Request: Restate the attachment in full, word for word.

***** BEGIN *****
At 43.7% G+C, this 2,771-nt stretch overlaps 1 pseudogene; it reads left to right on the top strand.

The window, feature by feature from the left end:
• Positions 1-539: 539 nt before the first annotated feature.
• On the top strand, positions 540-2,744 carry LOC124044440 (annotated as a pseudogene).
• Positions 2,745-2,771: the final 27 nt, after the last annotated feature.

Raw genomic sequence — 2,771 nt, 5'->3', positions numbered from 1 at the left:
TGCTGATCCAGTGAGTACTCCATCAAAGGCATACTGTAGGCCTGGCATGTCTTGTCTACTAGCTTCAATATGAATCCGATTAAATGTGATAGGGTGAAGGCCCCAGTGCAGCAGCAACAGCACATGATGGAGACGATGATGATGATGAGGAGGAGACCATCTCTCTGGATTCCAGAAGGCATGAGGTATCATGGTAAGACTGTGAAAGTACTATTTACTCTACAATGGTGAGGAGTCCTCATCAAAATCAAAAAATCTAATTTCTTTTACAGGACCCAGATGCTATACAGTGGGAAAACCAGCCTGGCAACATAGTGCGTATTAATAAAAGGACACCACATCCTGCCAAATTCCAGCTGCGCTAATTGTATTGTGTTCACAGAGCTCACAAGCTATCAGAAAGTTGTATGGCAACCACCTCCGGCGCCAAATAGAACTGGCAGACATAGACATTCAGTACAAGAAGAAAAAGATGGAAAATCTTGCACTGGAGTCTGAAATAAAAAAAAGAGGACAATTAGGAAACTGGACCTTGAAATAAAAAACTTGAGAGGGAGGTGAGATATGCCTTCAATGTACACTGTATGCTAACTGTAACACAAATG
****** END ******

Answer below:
At 43.7% G+C, this 2,771-nt stretch overlaps 1 pseudogene; it reads left to right on the top strand.

The window, feature by feature from the left end:
• Positions 1-539: 539 nt before the first annotated feature.
• On the top strand, positions 540-2,744 carry LOC124044440 (annotated as a pseudogene).
• Positions 2,745-2,771: the final 27 nt, after the last annotated feature.

Raw genomic sequence — 2,771 nt, 5'->3', positions numbered from 1 at the left:
TGCTGATCCAGTGAGTACTCCATCAAAGGCATACTGTAGGCCTGGCATGTCTTGTCTACTAGCTTCAATATGAATCCGATTAAATGTGATAGGGTGAAGGCCCCAGTGCAGCAGCAACAGCACATGATGGAGACGATGATGATGATGAGGAGGAGACCATCTCTCTGGATTCCAGAAGGCATGAGGTATCATGGTAAGACTGTGAAAGTACTATTTACTCTACAATGGTGAGGAGTCCTCATCAAAATCAAAAAATCTAATTTCTTTTACAGGACCCAGATGCTATACAGTGGGAAAACCAGCCTGGCAACATAGTGCGTATTAATAAAAGGACACCACATCCTGCCAAATTCCAGCTGCGCTAATTGTATTGTGTTCACAGAGCTCACAAGCTATCAGAAAGTTGTATGGCAACCACCTCCGGCGCCAAATAGAACTGGCAGACATAGACATTCAGTACAAGAAGAAAAAGATGGAAAATCTTGCACTGGAGTCTGAAATAAAAAAAAGAGGACAATTAGGAAACTGGACCTTGAAATAAAAAACTTGAGAGGGAGGTGAGATATGCCTTCAATGTACACTGTATGCTAACTGTAACACAAATG